Advertisement

Singh’s brother-in-law has asked for his $13K trucker convoy donation back, source says

Click to play video: 'Singh’s brother-in-law donated $13K to trucker convoy' Singh’s brother-in-law donated $13K to trucker convoy
WATCH: NDP Leader Jagmeet Singh is speaking out against the trucker convoy that is rolling toward Ottawa and says he is disappointed with his brother-in-law, who donated $13,000 to it. – Jan 27, 2022

NDP Leader Jagmeet Singh’s brother-in-law has asked for his $13,000 GoFundMe donation to the trucker convoy to be returned, according to an NDP source.

The development comes as the convoy rolls toward Ottawa, hoping to convince the government to quash all vaccine mandates upon their arrival.

Read more: ‘Fringe minority’ in truck convoy with ‘unacceptable views’ don’t represent Canadians, Trudeau says

As first reported by CBC News, the source said there was a “misunderstanding” in what the donation would be for, and once Singh’s brother-in-law, Jodhveer Singh Dhaliwal, understood the “true nature of this organization,” he requested his funds to be returned.

Click to play video: 'Supply chain misinformation follows ‘Freedom Convoy’ headed to Ottawa' Supply chain misinformation follows ‘Freedom Convoy’ headed to Ottawa
Supply chain misinformation follows ‘Freedom Convoy’ headed to Ottawa – Jan 26, 2022

Singh, meanwhile, has spoken out against the convoy — and his brother-in-law’s donation.

Story continues below advertisement

“I unequivocally disagree with him about this donation and told him so. I am against this convoy and against the dangerous and divisive rhetoric we’re seeing coming from it,” he said. 

“I understand people are frustrated that we’re still in this pandemic two years later. The best way to get out of this pandemic, and to keep ourselves, our families and our communities safe, is to get vaccinated and to listen to public health experts.”

The convoy initially kicked off with a focus on opposing vaccine mandates — especially the one aimed at truckers. The government announced in November 2021 that all Canadian truckers looking to cross the border from the United States would need to be vaccinated in order to avoid a 14-day quarantine.

The United States also instituted its own ban on unvaccinated truck drivers on Saturday, a week after Canada implemented its policy.

Read more: Far-right groups hope trucker protest will be Canada’s ‘January 6th’ 

When the Canadian vaccine policy came into effect on Jan. 15, many truckers and politicians came out against the mandate — and just over a week later, on Jan. 23, truckers hit the road in protest.

In a post from the Freedom Convoy 2022 Facebook page, the organization said the trucking convoy is “anti government mandates,” explaining it opposes any vaccine mandates — not just the one for truckers. That message, however, has become muddied as the movement grows.

Story continues below advertisement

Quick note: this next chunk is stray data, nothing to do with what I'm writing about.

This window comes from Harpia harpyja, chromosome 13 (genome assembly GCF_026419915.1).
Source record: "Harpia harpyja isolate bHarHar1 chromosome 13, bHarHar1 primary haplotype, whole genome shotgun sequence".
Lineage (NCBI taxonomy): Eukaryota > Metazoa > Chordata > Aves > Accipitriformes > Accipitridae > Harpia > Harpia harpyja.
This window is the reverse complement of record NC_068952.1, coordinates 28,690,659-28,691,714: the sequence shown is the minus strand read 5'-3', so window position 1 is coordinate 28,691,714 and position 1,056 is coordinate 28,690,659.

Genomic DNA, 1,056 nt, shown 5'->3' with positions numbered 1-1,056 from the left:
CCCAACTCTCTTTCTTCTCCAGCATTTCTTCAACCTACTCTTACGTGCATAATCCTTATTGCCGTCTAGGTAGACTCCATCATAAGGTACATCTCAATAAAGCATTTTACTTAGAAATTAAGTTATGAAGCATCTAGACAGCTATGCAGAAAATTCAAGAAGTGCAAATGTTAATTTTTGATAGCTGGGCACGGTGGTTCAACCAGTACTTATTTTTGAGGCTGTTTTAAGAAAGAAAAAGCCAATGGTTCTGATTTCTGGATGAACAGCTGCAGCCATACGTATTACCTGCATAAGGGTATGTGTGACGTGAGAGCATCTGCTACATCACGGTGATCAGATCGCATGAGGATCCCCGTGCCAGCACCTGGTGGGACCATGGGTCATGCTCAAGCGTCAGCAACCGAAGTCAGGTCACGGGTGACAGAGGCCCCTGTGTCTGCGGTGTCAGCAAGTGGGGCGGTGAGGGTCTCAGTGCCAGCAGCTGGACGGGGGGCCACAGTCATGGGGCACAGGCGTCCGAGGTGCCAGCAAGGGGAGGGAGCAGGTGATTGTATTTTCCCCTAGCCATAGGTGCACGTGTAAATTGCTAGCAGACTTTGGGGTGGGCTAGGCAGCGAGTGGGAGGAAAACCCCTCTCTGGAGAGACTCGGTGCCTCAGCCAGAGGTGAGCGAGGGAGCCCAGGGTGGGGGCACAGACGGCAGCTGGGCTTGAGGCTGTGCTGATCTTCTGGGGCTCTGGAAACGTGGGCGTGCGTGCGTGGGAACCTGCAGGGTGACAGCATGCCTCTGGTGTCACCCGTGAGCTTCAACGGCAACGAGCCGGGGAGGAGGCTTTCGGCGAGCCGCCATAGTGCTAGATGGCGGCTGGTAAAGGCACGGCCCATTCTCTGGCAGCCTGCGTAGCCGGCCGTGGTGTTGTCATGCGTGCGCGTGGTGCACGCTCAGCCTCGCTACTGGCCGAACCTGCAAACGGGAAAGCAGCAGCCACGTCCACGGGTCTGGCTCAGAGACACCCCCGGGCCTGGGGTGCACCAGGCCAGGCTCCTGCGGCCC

One of the groups associated with the event, Canada Unity, has produced a pseudo-legalistic “memorandum of understanding” it plans to present to Gov. Gen. Mary Simon and the Senate, which it mistakenly believes would force the government to rescind COVID-19 public health measures, or force the government to resign en masse.

Click to play video: 'Ottawa police say they’re preparing for a ‘range of potential risks’ as trucker convoy rumbles closer to city' Ottawa police say they’re preparing for a ‘range of potential risks’ as trucker convoy rumbles closer to city
Ottawa police say they’re preparing for a ‘range of potential risks’ as trucker convoy rumbles closer to city – Jan 26, 2022

On the protesters’ Zello chat, which is a walkie-talkie app, many supporters expressed their hope that their protest would result in an end to vaccine mandates and other public health measures. But despite organizers’ promises of peaceful protest, moderators would sometimes have to rein in more violent comments.

“If anything we should grab Trudeau by the g—mn neck and kick the s–t out of him for what he’s done,” said one user, who was immediately reminded by several others to keep things “peaceful.”

One supporter, described by anti-hate activists as a far-right vlogger, said in a recent YouTube clip that he’d “like to see our own January 6 event…. See some of those truckers plough right through that 16-foot wall.”

Story continues below advertisement

Singh said he is “extremely concerned” by “the false information, the inflammatory, divisive and hateful comments coming out of this campaign.”

Read more: GoFundMe confirms trucker freedom convoy funds being held until ‘clear plan’ is revealed

He added that he is “extremely concerned by reports of attempts of turning this convoy into a Canadian version of the attack on democracy at the U.S. Capitol last year on January 6.”

“Let us be clear, democracy must not be intimidated. Leaders and politicians in Canada have a duty to end divisive rhetoric and end the flaming of hatred,” he said.

He added that the people conducting the convoy “do not represent the thousands of hardworking, responsible truck drivers who have worked tirelessly to get Canadians through the pandemic.”

“The vaccination rate of their membership is on par with the vaccination rate of all Canadians. This convoy does not speak for Canadian truck drivers,” Singh said.

“Canadians have a right to feel safe. We have to very clearly denounce hate and give it no air to breathe and no space to take hold.”

Sponsored content